Lean, tall elf with lightly browned skin. Long hair bleached nearly silver by sun and silt frames a set of grey eyes.


Lukotta wears a toughened leather skirt, split in the front, that protects his lower body and a leather vest covers his torso. A rust-colored sleevless coat hangs about him, tattered and flapping often in an unseen breeze.

Lukotta carries a longspear, from which hang the skulls and bones of small animals, as well as what could be the finger bones of some humanoid race. Small bags filled with silt are also tied to the spear, 3 in number.

Lukotta always has a layer of dust or silt about himself, and if he settles in one spot too long a layer of fine grit can be found in his absence. Sometimes a faint trail of silt is left in the wake of his passing.

Lukotta’s tribe of origin is the Silt Stalker tribe.

Wood elf


Sand storms on the Silt Arcipelago weren’t uncommon. Far from it. This one was different though, and Lukotta knew it. He knew it because for days it had spoken to him.

Lukotta thought it was just a touch of sun sickness. Gathering mud for bricks at the mudflats near the edge of the village one day, the first voice came. “I cooooommeeee…”

Lukotta ran to see the clamor in the center of the village near dusk one day. The Elf Chief, his father, was screaming at a group of younger elves. He demanded to know who had done the reckless prank of replacing the community’s gourds of water with silt. As the chief struck the gourds with the rod he intended to punish the guilty with, they broke and silt ran out of the bottoms with a hissing sound that seemed to whisper to Lukotta I Thiiirrsstt…"

The day the sand storm came, the last day of his village, Lukotta’s mother was hard in labor, giving birth. As she writhed in agony, she clutched her swollen belly while her voice cracked with terrible screaming. The mid-wife worked to prepare for the child’s coming, crouching before the woman’s womb. Lukotta’s mother contorted madly, and had to be held down by four other women as her tortured wails reached their crescendo. The mid-wife screamed as she pulled away hands covered in blood, a quivering tentacled thing in her hands. The mother had given birth to a small silt-horror. Lukotta watched in horror as his father snatched a bone dagger from his belt and with his other hand slapped the abomination from the mid-wife’s hands. She recoiled even more, covered in blood, as silt began to pour from the womb of Lukotta’s mother. Watching from the tent flap, Lukotta cried out as his mother gave her last breath in a deep sigh, and her eyes rolled white as she went limp. With a cry of rage, The Chief stabbed his dagger down into the horror, transifxing it in the mire of blood and silt that pooled between the legs of his wife.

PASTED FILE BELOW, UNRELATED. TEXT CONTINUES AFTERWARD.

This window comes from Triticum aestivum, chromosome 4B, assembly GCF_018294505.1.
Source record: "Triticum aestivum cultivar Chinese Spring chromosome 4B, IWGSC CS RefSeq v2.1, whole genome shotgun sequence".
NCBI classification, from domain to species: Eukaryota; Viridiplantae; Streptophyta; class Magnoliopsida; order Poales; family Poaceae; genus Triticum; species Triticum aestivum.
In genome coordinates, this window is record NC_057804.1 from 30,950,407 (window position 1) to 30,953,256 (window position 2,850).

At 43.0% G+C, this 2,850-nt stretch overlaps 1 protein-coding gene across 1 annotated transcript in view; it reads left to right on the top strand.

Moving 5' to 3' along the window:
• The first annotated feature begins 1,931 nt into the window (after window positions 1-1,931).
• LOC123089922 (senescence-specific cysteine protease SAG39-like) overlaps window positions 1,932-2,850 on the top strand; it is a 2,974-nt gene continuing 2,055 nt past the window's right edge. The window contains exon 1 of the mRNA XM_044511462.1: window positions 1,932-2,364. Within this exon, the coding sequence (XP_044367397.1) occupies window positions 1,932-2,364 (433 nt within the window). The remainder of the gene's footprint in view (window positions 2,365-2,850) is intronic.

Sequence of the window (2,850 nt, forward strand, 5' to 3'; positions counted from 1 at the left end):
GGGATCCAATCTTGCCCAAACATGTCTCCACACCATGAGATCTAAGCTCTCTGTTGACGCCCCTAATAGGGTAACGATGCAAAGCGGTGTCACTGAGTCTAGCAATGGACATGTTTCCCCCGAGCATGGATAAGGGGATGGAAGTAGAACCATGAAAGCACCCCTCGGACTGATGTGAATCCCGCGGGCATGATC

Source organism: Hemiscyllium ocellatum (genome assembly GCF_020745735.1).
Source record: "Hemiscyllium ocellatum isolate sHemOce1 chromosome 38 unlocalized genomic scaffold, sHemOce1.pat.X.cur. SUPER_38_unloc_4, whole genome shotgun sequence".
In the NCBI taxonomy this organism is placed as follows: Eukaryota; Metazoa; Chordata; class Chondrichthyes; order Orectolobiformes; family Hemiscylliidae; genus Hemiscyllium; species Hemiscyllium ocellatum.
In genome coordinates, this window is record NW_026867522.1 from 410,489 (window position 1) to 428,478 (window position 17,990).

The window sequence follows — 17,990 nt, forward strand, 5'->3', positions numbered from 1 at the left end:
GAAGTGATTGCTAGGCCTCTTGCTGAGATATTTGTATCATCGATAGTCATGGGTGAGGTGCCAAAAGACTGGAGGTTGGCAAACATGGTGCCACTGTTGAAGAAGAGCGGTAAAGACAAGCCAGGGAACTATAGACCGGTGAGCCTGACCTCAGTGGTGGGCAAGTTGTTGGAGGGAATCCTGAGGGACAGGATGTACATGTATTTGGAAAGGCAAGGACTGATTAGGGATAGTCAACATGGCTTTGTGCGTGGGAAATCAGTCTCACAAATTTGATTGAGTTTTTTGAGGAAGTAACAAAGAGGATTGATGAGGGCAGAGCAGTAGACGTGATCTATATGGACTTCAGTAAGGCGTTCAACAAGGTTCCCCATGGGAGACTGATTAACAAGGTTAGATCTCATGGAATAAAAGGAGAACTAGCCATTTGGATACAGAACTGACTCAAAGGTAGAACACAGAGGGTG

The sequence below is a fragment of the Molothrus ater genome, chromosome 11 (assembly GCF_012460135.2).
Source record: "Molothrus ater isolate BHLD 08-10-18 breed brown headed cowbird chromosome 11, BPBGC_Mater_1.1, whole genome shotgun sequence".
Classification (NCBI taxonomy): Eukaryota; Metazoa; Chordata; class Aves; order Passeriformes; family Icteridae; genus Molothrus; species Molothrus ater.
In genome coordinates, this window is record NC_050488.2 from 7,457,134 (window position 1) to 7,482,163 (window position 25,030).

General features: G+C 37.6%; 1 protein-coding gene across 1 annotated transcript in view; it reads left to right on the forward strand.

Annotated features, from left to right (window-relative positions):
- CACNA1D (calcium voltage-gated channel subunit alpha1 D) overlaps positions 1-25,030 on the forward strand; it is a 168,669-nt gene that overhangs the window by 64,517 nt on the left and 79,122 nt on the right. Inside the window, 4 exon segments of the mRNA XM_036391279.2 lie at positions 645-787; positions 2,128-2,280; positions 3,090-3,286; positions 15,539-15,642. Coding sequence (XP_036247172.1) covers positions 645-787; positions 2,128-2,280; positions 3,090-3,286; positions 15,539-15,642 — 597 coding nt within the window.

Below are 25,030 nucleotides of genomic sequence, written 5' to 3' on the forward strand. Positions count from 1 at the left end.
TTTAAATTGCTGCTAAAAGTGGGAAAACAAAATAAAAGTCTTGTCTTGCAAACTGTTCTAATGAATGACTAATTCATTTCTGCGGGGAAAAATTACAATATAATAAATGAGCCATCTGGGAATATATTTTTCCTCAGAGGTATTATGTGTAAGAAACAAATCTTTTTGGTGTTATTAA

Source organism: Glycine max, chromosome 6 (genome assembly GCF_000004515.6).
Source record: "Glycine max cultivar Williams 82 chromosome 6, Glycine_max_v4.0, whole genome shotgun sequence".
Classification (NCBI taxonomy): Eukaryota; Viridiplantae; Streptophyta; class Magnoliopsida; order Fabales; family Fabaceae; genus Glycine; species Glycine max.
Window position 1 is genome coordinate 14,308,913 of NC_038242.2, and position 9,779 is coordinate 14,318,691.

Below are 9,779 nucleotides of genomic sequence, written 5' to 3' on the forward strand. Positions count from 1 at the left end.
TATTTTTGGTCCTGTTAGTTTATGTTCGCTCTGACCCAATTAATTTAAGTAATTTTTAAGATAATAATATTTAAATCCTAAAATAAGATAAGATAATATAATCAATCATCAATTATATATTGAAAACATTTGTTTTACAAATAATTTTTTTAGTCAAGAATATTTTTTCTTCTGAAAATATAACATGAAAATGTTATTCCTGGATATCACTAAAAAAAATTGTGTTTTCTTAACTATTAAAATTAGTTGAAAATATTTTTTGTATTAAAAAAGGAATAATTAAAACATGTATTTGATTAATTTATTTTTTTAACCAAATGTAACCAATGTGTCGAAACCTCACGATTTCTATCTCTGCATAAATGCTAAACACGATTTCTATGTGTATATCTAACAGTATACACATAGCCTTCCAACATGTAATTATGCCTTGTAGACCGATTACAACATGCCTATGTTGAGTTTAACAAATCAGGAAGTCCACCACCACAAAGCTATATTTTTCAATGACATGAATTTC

Raised voices came from outside the tent, and everyone except the horrified mid-wife went outside to see the commotion. From the east, a great wall of silt more massive than any the tribe had ever seen was bearing down on the village. Lukotta stood reeling in the path of the storm, watching as tents, storehouses, and tribemates were erradicated instantly by the boundary of the storm as it advanced. Lukotta closed his eyes, and the last tear he would ever shed rolled down his cheek as the silt hit him full on.

Lukotta heard nothing for an indeterminable time except the roaring of the winds, felt nothing but the lash of silt on his skin. He felt he would go mad from the pain and the noise till somehow the wind and the silt had passed. He stood alone and naked in the center of the small island in the archipelago. All traces of his village were gone, scoured clean by the storm. A pall of silt hung in the air, obscuring Lukotta’s sight. As he shook his head, and cast about trying to come to terms with the fact that he still lived, the voice came again…

“The Time of Cleansing has come, my son. You shall prepare the way for my coming. You shall herald the Age of Dust.”

This time the voice came not from within his mind, but from without. Looking above, Lukotta saw an immense shape looming in the dust-filled air. What little light from the two moons filtered through the silt cloud was eclipsed almost entirely by the shape. With a sloughing noise that Lukotta felt through to his bones, the shape withdrew from his vision till it and the sounds of its passing were gone.

A long moment passed in which Lukotta did not move. A wind picked up, and as swiftly as it had come, the silt haze was gone. Glancing about himself still bewildered, Lukotta looked down and saw the dead silt horror his mother had birthed at his feet. It was the only thing besides himself that remained on the island. Picking it up, he looked at it with imppassive eyes.

“You, my brother, will be my totem to further our true father’s will.”

Totem in hand, Lukotta walked naked across the island to its edge, and then across the silt. He did not sink, and the footsteps he left in its surface filled in moments after his passing.


Dark Sun: Freedom's Price BlackPaws